Fertile eggs will chalk, in other words, they will turn from pink to white in color over time. First, you will see a small white spot, or spots like in the photo below, and then the white area enlarges to form a band around the egg. After a while, the whole egg shell will be white.
Golden Greek / Mesopotamian tortoise eggs. This was a 3-egg clutch incubated at 86 °F (30 °C). Day 2 of incubation. The eggs are still mostly pink in color, but have little white spots that are often a good sign of fertility. The incubation substrate in the photo is HatchRite, but I usually use vermiculite.
Same eggs at day 7 of incubation. Notice the growing white "bands" around the eggs. Soon these fertile eggs will be all white. Non-fertile eggs do not chalk.
Candling of tortoise eggs is best done in a dark room. Use a very small flashlight or a special egg candling light. Hold the flashlight briefly (to prevent spot heating if the light is hot) near the top or back of the egg. This allows the light to shine through the egg and let's you to see what's inside.
I use a tiny Maglite Solitaire flashlight which is about 3" long and 1/2" in diameter. It's not very bright, but does the job well. Besides, the dimmer incandescent light probably bothers the baby embryo less than a super bright LED light would.
Do not turn or rotate the eggs from their upright position because this can injure or kill the developing tortoise embryo. I just move the egg box; I don't touch the eggs at all. The less you disturb the eggs, the better it is for them. That's why I don't candle eggs very often.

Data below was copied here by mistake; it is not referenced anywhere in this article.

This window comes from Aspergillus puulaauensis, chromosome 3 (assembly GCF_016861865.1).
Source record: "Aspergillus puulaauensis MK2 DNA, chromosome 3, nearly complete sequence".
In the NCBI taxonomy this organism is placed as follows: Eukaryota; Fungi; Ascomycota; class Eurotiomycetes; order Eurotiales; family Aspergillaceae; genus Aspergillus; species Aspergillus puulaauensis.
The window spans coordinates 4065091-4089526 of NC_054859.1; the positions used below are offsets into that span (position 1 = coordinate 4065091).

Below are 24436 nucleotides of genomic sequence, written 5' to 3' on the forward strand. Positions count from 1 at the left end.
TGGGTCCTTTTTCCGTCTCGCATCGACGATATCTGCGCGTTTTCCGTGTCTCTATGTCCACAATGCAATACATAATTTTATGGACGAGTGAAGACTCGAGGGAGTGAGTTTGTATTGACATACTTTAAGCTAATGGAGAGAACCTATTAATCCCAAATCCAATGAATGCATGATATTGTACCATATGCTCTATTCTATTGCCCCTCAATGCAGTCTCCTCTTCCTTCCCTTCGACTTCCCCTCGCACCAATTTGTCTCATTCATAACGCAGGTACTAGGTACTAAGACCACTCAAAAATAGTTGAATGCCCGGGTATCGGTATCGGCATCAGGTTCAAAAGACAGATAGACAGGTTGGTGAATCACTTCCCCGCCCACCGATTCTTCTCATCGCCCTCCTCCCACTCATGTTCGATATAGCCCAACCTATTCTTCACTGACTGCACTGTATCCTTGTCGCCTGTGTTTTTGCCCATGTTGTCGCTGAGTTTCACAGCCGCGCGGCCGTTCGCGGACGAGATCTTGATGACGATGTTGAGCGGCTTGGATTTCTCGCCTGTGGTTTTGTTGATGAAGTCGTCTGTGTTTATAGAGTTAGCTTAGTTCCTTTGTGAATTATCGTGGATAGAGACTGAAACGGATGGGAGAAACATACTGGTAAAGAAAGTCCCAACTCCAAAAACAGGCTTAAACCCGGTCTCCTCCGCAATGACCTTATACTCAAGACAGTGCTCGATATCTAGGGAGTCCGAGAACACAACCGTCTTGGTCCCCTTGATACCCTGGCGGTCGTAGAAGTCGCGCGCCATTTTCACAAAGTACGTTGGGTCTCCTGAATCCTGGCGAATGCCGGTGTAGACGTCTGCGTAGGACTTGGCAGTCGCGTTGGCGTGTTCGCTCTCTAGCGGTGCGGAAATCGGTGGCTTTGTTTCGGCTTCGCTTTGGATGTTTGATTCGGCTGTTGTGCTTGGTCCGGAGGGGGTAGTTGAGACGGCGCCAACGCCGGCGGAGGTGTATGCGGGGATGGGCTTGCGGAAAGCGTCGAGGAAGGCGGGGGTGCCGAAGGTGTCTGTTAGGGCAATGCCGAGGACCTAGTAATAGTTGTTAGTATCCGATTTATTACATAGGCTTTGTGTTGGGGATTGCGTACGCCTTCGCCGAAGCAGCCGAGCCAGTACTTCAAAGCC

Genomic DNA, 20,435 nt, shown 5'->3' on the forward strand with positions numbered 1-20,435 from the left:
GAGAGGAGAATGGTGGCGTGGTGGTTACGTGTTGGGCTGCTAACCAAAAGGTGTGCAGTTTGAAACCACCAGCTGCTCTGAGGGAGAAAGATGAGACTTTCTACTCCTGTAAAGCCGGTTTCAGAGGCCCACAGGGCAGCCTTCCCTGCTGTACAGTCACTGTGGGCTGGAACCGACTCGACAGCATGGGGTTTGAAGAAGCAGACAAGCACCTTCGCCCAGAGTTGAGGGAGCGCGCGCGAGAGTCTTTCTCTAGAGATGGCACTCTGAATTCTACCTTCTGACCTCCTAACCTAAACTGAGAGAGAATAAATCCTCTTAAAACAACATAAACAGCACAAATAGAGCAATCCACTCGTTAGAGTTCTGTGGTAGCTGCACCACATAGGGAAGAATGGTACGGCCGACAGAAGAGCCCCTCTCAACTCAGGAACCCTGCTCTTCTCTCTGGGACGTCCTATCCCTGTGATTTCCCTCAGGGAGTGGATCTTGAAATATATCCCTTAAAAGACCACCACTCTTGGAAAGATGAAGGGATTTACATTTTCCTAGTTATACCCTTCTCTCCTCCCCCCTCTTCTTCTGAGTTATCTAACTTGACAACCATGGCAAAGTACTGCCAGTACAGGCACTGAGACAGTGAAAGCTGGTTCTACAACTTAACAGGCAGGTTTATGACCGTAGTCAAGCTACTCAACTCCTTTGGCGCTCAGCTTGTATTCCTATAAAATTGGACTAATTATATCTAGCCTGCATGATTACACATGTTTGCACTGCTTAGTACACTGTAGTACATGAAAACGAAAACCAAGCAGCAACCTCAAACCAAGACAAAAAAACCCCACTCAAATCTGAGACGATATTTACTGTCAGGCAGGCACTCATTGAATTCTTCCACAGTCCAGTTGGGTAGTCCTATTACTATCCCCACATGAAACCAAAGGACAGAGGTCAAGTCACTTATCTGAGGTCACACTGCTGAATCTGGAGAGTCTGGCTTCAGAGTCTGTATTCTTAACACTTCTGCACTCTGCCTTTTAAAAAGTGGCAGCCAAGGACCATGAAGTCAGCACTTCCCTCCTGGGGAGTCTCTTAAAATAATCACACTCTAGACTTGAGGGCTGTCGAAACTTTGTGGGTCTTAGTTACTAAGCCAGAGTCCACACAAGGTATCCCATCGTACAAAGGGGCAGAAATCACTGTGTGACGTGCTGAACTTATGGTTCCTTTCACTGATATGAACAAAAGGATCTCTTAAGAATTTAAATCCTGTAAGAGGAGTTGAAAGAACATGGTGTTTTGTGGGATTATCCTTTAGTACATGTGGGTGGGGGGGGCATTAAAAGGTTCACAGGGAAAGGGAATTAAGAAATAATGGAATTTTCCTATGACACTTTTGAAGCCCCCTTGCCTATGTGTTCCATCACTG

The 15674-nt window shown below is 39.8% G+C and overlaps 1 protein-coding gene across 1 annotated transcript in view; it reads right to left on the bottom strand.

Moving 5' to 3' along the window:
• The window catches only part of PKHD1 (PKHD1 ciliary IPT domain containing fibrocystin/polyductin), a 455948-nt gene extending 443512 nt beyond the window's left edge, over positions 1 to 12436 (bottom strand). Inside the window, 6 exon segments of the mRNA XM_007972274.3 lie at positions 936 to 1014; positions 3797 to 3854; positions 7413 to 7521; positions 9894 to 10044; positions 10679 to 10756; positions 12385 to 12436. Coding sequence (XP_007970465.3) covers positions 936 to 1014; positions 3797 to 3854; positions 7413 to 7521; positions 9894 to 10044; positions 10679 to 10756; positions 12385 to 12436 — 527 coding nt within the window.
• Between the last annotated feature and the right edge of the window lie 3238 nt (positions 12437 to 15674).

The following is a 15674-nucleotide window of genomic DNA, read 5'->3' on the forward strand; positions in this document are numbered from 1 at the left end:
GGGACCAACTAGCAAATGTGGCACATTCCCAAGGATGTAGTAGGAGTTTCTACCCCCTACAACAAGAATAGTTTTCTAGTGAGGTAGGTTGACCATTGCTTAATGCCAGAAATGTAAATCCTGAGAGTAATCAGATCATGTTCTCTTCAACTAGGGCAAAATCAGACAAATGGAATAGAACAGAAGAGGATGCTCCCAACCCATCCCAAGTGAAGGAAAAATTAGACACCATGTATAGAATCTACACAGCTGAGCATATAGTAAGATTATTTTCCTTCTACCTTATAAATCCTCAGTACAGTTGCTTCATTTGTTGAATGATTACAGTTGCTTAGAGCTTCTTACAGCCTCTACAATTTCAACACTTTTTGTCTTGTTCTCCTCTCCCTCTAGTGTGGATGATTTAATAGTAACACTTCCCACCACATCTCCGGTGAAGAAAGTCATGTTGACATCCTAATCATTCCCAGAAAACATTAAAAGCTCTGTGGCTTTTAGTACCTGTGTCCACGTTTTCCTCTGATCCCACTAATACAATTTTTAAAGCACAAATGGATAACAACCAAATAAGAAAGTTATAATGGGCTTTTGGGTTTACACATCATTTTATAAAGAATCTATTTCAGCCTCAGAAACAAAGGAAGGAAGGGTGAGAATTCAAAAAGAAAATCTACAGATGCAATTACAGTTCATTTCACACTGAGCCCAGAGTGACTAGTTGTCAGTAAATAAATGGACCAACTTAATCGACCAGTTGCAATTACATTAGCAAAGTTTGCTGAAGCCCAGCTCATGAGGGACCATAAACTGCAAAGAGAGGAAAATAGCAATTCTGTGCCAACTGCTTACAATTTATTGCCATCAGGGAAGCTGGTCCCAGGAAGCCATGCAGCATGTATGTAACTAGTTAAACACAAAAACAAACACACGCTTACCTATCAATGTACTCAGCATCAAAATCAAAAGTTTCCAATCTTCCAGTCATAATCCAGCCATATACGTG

Candling one of the chalked golden Greek eggs shown in the first two photos above at 20 days of incubation. It will take a few weeks of incubation before you can see the blood vessels like here.
Same egg at 31 days of incubation. Blood vessels and the embryo are visible.
Below are photos of another developing golden Greek / Mesopotamian tortoise egg. This egg hatched first from a two-egg clutch. These eggs were incubated at 90 °F (32.2 °C) with about 75% humidity. Incubation lasted 82 days for the first hatched egg and a week longer for the second hatchling.
Candling a fertile golden Greek tortoise egg at 28 days of incubation. Notice the red embryo spot.
Same egg at 32 days of incubation. The embryo has grown bigger.
Same egg at 38 days of incubation.
Other side of the same egg at 38 days of incubation.
Same egg at 49 days of incubation. It's getting more difficult to see the insides of the egg.
The first baby hatched after 82 days of incubation. She weighed 13 g. Her clutch mate's egg is on the left.
The second hatchling of this 2-egg clutch pipped 7 days after the first one and then hatched 3 days later.